‘(The library tries) to keep up with the growth of information and economics needed to do so is really difficult,’ she said. ‘Because it just seems to be growing at an exponential rate and the inflation for the cost of information is a real concern.’

Students find the library instruction sessions to be beneficial. Senior Jackie Casas recently attended her second session with her Hinduism class.

‘it was really informative,’ she said. ‘the teacher gave us a breakdown of different encyclopedias and journals that had to do with Hinduism. I didn’t know where were so many encyclopedias and journals.’

Engineering Professor Ben Mallard brings his freshman engineering classes into the library. Over a five-year period, he has brought his classes to the library for library instruction sessions all but two semesters and said it is beneficial for his classes to learn proper formatting for their engineering papers.

‘There is a big change from a high school to a college-level paper,’ Mallard said. ‘ In the engineering curriculum we want them to get a continuous experience of writing papers at this level. If they pursue engineering as a career they will be expected to write information and present it in a certain way. It’s good for them to learn it as early in their academic career as possible and hopefully carry it through their whole academic career.

Katherine O’Neill Daily Sundial Contributor

Two of the attacks took place on Sept. 3 and Sept. 16 and happened inside the UPA. The other incident, which occurred on Sept. 12, is still under investigation.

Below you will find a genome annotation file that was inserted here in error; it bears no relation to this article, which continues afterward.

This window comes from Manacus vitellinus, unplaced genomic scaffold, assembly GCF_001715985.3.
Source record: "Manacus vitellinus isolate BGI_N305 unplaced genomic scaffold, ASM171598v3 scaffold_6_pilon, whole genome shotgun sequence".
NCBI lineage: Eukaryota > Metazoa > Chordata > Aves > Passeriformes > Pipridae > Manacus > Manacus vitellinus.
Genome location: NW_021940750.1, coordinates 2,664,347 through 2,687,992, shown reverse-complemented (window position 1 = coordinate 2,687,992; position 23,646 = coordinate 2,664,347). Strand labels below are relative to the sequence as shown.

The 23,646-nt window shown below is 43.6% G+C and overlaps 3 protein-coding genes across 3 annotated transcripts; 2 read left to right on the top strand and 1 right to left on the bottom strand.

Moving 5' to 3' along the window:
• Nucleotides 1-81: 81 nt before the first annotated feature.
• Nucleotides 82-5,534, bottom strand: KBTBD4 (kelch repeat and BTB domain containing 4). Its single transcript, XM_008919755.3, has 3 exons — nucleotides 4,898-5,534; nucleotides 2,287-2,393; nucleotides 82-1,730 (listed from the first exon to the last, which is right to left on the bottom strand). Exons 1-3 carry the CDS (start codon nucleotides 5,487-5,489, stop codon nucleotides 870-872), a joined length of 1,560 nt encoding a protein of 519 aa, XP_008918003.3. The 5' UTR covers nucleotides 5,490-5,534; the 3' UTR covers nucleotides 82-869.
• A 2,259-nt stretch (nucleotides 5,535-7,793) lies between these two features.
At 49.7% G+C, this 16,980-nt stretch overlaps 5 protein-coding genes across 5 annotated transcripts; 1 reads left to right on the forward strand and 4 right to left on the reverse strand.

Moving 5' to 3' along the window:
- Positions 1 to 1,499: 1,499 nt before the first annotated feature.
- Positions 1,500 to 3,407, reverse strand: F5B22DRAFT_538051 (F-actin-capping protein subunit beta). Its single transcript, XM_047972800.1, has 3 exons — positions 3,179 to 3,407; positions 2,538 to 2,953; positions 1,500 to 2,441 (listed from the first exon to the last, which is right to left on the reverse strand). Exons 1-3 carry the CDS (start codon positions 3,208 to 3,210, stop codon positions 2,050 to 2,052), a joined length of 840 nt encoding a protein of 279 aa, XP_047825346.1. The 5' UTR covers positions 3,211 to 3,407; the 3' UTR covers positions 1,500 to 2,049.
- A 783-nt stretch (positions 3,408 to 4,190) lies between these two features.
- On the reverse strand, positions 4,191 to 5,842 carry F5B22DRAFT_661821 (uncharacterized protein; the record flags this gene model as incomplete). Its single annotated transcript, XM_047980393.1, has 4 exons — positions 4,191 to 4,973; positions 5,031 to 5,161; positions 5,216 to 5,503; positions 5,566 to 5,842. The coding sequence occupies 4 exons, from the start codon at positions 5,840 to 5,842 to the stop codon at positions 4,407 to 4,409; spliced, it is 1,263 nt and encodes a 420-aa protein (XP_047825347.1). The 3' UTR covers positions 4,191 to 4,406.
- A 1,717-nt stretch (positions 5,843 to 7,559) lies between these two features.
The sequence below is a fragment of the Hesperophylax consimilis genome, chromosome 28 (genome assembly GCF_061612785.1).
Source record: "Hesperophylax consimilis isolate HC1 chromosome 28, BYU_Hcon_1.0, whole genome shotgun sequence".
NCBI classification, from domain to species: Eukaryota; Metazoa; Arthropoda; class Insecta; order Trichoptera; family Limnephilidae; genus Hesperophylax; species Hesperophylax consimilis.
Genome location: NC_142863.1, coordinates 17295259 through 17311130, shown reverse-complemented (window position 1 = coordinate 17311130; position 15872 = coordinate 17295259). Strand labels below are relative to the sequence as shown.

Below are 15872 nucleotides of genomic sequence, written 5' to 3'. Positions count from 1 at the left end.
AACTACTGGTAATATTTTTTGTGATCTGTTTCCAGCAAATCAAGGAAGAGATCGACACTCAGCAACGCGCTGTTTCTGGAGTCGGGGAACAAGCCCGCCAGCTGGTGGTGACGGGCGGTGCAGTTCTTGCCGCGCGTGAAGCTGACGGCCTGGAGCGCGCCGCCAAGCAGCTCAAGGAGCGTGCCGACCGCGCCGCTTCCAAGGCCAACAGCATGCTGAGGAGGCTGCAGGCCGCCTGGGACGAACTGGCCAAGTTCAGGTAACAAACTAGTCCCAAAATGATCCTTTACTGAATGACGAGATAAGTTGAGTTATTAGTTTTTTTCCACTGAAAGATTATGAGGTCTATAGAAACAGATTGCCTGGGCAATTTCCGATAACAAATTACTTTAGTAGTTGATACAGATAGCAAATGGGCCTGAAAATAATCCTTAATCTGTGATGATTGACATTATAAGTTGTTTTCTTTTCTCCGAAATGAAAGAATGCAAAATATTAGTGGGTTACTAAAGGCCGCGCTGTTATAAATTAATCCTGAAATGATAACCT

According to Christina Villalobos, community relations officer at the Department of Public Safety, the suspect of the incident that occurred on Sept. 16 was arrested by CSUN police and later transferred to the Devonshire Community Police Station.

Each incident was separate and all three victims knew their attackers.

The first few months of each new semester have a greater likelihood for sexual assault cases to take place on campus, said Villalobos.

‘The reasons are because people are making friends with people they don’t know, people are getting used to not living at home on their own. They don’t have a lot of limits because there is not an adult figure to set those limits,’ she said, ‘Students tend to be too trusting too soon.’

Villalobos said the victims of sexual assault vary in age.

‘Females who are between the ages of 16-24 are four times more likely to be raped’hellip;In most cases, it happens by people who you know,’ Villalobos said.

She also said many victims of rape are not the ones that always report the case; instead the crime is sometimes reported by a third party.

‘We are informed of sexual assaults in a few ways…Either the victim themselves, a third party, or the student health center, as they are mandated reporters and required to notify law enforcement if a sexual assault is reported to them,’ said Villalobos.